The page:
- Associated Press - Tuesday, October 21, 2014
Eastern Kentucky’s struggles fuel Senate battle

GRAYS KNOB, Ky. (AP) - Joe Bart Watts was mining coal 3 miles in a mountain when his house burned down last summer. Over the next year, Harlan Cumberland Coal cut his hours, laid off 200 workers and he had to move in with his mother.

In this sparsely populated swath of eastern Kentucky, it is voters like Watts who have become the prize in what has become a battleground area in one of the country’s most watched U.S. Senate races.

“This year has been the worst, I think, for coal mining for us as it’s ever been,” said Watts, who supports Republican Sen. Mitch McConnell.

McConnell, a 30-year incumbent, has tried to tie challenger Alison Lundergan Grimes to Democratic President Barack Obama and what Republicans have called his “war on coal.” Obama is deeply unpopular in the state.

With most polls showing a close race, McConnell started a three day bus tour Monday through eastern Kentucky to make his pitch to miners and their families with a little over two weeks left before the election. The tour will take him through 15 counties where the median household income is $33,023 per year, about $20,000 less than the national figure. In Harlan County, where Watts works, the unemployment rate is 14.4 percent, the second highest in the state. The median home price is $55,000 and the school district has lost more than 1,100 students since 1999.

McConnell blames Obama and his energy policies, framing the issue as an “us against them” mentality.


Ohio grand jury charges Illinois man with murder

CINCINNATI (AP) - A southwest Ohio grand jury has indicted a 41-year-old man on murder charges in the slaying last month of a Kentucky woman on Interstate 75.

Warren County Prosecutor David Fornshell said Monday that Terry Froman of Brookport, Illinois, could face the death penalty if convicted of aggravated murder. He was indicted on two aggravated murder counts, two kidnapping counts and a firearms discharge count.

Froman was arrested Sept. 12, accused of killing his estranged girlfriend’s son in Kentucky, kidnapping her and then killing her on I-75. Authorities approaching the car stopped on the side of I-75, some 30 miles north of Cincinnati, said they heard multiple gunshots.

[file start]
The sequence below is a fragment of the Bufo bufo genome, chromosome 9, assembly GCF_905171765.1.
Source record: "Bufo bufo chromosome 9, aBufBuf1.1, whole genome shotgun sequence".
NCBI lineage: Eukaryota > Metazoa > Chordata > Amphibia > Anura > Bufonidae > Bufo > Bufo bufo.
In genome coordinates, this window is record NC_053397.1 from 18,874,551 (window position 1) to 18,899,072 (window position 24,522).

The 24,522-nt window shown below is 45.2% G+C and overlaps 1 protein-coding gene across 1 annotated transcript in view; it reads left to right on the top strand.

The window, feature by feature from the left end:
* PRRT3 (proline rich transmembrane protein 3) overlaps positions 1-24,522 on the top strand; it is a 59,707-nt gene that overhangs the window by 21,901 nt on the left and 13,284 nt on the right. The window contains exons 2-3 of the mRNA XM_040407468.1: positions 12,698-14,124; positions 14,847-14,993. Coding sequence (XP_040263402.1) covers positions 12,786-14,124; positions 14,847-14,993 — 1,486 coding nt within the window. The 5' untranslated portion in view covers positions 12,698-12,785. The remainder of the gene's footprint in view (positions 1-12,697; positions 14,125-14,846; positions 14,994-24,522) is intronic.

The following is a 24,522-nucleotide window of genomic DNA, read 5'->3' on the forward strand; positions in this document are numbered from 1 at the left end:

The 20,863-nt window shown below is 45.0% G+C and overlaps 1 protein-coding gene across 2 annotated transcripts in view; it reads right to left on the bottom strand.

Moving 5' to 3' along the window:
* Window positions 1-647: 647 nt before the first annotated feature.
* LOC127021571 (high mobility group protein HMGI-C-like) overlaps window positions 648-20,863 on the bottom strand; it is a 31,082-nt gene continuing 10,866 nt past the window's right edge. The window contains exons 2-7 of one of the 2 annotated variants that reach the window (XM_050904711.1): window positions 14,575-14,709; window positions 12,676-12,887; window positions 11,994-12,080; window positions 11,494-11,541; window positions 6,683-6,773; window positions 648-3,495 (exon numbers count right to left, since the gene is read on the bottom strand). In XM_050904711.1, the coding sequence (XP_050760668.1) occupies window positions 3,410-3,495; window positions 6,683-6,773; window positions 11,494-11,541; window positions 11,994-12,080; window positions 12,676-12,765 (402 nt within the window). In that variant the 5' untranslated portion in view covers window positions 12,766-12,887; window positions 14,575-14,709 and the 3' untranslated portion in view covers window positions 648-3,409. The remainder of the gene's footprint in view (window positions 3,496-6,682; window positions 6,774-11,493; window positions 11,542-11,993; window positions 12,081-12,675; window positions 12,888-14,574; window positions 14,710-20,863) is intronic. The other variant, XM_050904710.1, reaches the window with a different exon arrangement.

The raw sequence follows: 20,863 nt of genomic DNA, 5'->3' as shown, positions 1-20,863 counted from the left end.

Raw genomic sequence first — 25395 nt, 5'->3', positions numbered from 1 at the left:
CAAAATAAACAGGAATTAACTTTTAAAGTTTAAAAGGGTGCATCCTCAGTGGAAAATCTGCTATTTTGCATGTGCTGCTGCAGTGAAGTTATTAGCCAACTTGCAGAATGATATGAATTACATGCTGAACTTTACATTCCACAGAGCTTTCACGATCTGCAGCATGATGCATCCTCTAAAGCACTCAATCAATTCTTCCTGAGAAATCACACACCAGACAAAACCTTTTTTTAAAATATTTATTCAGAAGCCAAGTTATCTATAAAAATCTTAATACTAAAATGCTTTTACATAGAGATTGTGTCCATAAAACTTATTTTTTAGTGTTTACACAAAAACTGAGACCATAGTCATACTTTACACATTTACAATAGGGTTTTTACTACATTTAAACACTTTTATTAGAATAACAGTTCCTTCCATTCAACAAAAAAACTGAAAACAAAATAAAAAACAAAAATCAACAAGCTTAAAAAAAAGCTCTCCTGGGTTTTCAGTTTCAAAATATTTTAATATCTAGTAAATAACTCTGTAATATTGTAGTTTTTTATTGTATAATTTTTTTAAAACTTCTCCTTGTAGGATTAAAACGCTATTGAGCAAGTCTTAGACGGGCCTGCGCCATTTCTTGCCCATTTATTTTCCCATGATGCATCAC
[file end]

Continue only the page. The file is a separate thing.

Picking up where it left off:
Police said Froman had a self-inflicted gunshot wound, and the body of Kim Thomas, 34, was in the back of his vehicle off the interstate, which police had shut down. He was treated at a hospital and later jailed.

Froman also faces charges in Kentucky of murder and kidnapping. Authorities said Thomas’ 17-year-old son, Michael Mohney, was found dead at her Mayfield, Kentucky, home, triggering the search for Thomas that ended in southwest Ohio.

Fornshell said he and Graves County Commonwealth’s Attorney David Hargrove have been in regular communication about the case.


Couple charged with limiting child’s food

RICHMOND, Ky. (AP) - Police in central Kentucky have charged two people with limiting a child’s access to food as punishment for the child wetting the bed.

WLEX-TV in Lexington reported (https://bit.ly/10e754Ehttps://bit.ly/10e754E ) that 34-year-old Linda Richmond and the child’s father, 37-year-old Julio Valladares of Madison County, were arrested Saturday morning after police say the child had to go to the hospital.

Police say the child had been confined to a chair several hours a day and the two adults were limiting the food the child received due to recent bedwetting.

Police say Richmond lived in the home with the child’s father and continued the “pattern of abuse” when the father worked.

The couple is charged with first-degree criminal abuse of a child 12 or under. Jail records did not list an attorney for either.



Former Paducah plant workers may be rehired

PADUCAH, Ky. (AP) - The roughly 300 remaining employees at the Paducah Gaseous Diffusion Plant are expected to be laid off this week, but official say they may be rehired quickly by the deactivation contractor.

Centrus Energy Corp. Vice President Steve Penrod said the potential rehiring of the employees by Fluor Federal Services is part of the process of turning the plant back over to the U.S. Department of Energy. Penrod said “nearly all” of the former employees will be rehired.

“For months we’ve been going through a very formal process to transfer the site back to DOE,” Penrod said. “This is part of that process.”

Fluor spokesman Jack Williams told The Paducah Sun (https://bit.ly/1wffQX2https://bit.ly/1wffQX2 ) the company has hired about 375 people and sent out more than 400 offer letters.

Williams said that 73 percent of those currently being hired are former employees of United States Enrichment Corp., the former name of Centrus Energy.

In its last report to Congress, the DOE indicated the deactivation and decommissioning process would be completed by 2040, and the approximately 700-750 acres inside the fence at the plant would then be clear for industrial use.

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